Removing a VPN isn’t a decision made easily. After all, using a VPN brings many benefits to the online aspect of your life, and the merits carry over to multiple devices you or people close to you use daily. Unfortunately, not all VPNs are created equal, which will shortly become glaringly obvious. There’s also a massive difference between free and paid VPNs and not all paid VPNs uphold the same privacy standards. That’s another thing you’ll realize after doing your research on points we bring up. So, let’s not dwell on it any longer and get into several crucial reasons why you should uninstall a VPN right now.
1. Unknown headquarters
Considering what VPN does for users, it’s not unusual for your VPN provider to have an unknown founder and/or CEO. They might also have a “puppet” persona or a public representative to build trust and help with media presence. However, what a VPN should never hide is its true headquarters. After all, they must register their company somewhere, which means that they fall within the jurisdiction of that country’s law. With that in mind, your VPN service shouldn’t be registered in a country with mandatory data retention laws. Countries that are part of the Five, Nine, and Fourteen Eyes alliances are especially worth avoiding in a wide berth. Or, if a VPN provider has chosen to base itself in the aforementioned countries, it must have rock-solid encryption. More importantly, it must only collect aggregated, anonymous data that can’t identify you personally.
2. Shady history
Another red flag that can make you uninstall your VPN immediately is dishonest past. Some VPN services were spotted adding malware or selling questionable products or services before or concurrently with the VPN. Others were caught red-handed at collaborating with the authorities, ISPs, or the government. While this was usually due to a court order and led to arrests of criminals, it still broke the trust of good-natured users. Also, it shouldn’t surprise you if they try to bury the reports by changing the company’s name, executives, or another company takes over. Our stance is to look on the positive side, however. If they claim they’ve changed their ways and provide solid proof, we’d consider it a lesson learned.
3. Dishonest data logging practices
4. Information manipulation
We’ll preface this by saying – if the product or service is free, you are the product. Some VPNs, especially if you got a free VPN or installed a VPN browser extension, misuse the data they collect. Granted, there’s no way to tell without whistleblowers. Therefore, we suggest getting suspicious if the VPN provider doesn’t have a paid service that covers the operating costs of their free counterpart. Unsurprisingly, very few, if any, would provide an international product, especially one that requires equipment, free of charge. Therefore, companies can resort to selling the data to marketing and advertising agencies. Some were even suspected of auctioning off the data on the Dark Web.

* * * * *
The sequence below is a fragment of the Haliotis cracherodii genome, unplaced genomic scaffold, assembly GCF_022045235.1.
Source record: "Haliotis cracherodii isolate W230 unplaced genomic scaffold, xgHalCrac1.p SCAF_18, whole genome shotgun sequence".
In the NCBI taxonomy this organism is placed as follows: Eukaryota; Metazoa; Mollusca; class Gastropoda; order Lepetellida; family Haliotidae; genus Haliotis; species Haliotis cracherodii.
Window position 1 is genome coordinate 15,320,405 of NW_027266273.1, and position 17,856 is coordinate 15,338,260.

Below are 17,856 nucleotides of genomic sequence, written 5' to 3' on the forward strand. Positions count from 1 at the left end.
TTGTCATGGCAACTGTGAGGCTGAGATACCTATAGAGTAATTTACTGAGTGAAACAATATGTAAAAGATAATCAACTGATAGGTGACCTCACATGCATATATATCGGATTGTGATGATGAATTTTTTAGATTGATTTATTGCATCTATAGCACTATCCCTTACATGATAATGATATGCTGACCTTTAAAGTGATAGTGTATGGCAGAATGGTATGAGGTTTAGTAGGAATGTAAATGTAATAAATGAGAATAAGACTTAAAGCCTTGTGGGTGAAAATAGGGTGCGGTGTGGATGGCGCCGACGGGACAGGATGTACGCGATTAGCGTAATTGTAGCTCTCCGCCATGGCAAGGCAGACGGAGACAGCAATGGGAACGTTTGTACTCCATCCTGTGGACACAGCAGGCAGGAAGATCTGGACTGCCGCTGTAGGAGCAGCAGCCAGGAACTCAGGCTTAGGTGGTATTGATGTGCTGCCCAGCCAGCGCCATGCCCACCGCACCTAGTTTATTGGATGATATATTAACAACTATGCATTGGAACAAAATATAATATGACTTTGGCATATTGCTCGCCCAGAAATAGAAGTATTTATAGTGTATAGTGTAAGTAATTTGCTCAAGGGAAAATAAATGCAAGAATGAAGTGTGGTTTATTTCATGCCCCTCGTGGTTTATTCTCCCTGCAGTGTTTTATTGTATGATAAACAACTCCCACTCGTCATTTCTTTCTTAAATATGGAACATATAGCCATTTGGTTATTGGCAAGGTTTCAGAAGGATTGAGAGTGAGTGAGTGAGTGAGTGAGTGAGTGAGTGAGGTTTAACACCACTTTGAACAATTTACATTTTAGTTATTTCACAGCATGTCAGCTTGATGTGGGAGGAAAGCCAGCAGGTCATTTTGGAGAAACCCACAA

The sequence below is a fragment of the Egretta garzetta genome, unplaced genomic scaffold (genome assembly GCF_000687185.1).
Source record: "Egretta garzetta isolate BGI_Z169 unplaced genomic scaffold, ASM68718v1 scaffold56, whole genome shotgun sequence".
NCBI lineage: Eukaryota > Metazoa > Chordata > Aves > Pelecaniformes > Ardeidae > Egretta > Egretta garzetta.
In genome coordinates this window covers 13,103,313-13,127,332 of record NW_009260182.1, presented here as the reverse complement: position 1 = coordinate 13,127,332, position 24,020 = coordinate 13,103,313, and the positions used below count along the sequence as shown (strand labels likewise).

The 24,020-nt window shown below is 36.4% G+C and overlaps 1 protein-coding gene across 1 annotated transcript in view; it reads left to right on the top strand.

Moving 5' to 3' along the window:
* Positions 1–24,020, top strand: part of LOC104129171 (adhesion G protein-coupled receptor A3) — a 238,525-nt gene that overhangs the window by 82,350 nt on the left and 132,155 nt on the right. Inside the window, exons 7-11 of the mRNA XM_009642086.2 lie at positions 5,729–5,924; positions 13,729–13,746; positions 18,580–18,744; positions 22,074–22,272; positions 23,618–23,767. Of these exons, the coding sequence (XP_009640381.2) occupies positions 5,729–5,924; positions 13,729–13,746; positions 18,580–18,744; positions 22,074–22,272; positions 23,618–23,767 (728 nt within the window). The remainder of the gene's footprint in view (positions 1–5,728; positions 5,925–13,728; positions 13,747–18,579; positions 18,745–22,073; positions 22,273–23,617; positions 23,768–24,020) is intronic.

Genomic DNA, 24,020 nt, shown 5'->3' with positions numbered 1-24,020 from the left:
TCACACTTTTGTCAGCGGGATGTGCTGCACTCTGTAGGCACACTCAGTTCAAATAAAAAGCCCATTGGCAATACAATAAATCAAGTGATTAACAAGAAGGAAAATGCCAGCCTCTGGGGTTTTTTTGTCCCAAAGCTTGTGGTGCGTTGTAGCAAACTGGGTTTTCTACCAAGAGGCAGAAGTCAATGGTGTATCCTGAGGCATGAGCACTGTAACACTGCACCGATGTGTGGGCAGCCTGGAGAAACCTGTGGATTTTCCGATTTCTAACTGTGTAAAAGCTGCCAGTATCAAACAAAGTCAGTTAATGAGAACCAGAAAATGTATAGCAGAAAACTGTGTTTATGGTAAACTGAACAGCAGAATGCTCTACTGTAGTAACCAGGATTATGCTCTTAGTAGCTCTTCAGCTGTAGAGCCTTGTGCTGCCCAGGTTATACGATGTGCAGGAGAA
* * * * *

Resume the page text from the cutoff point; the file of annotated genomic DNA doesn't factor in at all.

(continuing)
5. Data leaks
Regardless of how fast your VPN provider is, if the websites you visit or the services you use can pinpoint your real IP address and location, you’ve achieved nothing. The most common reason for data leaks is the improper configuration of their VPN servers and a mismatch between the IP address and DNS server. Therefore, we suggest using test sites to check a VPN regularly. You can also prevent a disastrous leak by enabling a kill switch feature. If your VPN provider lacks it, that’s one more reason you should uninstall a VPN.
6. VPN use may be illegal
We mentioned the legality of Virtual Private Networks among the facts about VPNs you may not know. Ergo, depending on the location, you can get in trouble with the law, at least in theory. In reality, very few people were charged with the offense and were only warned or asked to uninstall a VPN on the spot. Nonetheless, we suggest you play by the rules.
7. Small VPN server network
This is something we also mentioned under facts, specifically under number 4. While we wanted to prove a different point there, the takeaway still stands. Their network of physical VPN servers may be drastically smaller than the numbers they boast. We also broke down why that’s detrimental to you and how it benefits them. With hundreds of companies looking to profit off of the VPN hype, a little research goes a long way.
8. Sluggish VPN speed
Security goes out of the window when you can barely use the Internet. This is, unsurprisingly, one of the most common sources of VPN uninstalls. We always suggest trying to boost VPN speed but this is commonly only a temporary and incomplete solution. Therefore, we suggest switching sides in favor of one of the VPN services with the best speed.
9. Increased data usage
This is another matter that we analyzed extensively when we posed the question, “do VPN consume more data?” We concluded you can reduce VPN data usage, but only under specific circumstances. And, if your VPN service doesn’t offer features to make that happen, and you’re on a limited data plan, the next course of action is obvious.
10. False sense of security
The use of VPNs makes users feel invincible online even though nothing can fully mitigate bad decisions. Ergo, if your current one doesn’t, consider switching to a VPN service that offers features such as an ad, tracker, crypto miner, or malware blocker. Don’t disregard other crucial features only to get these, obviously.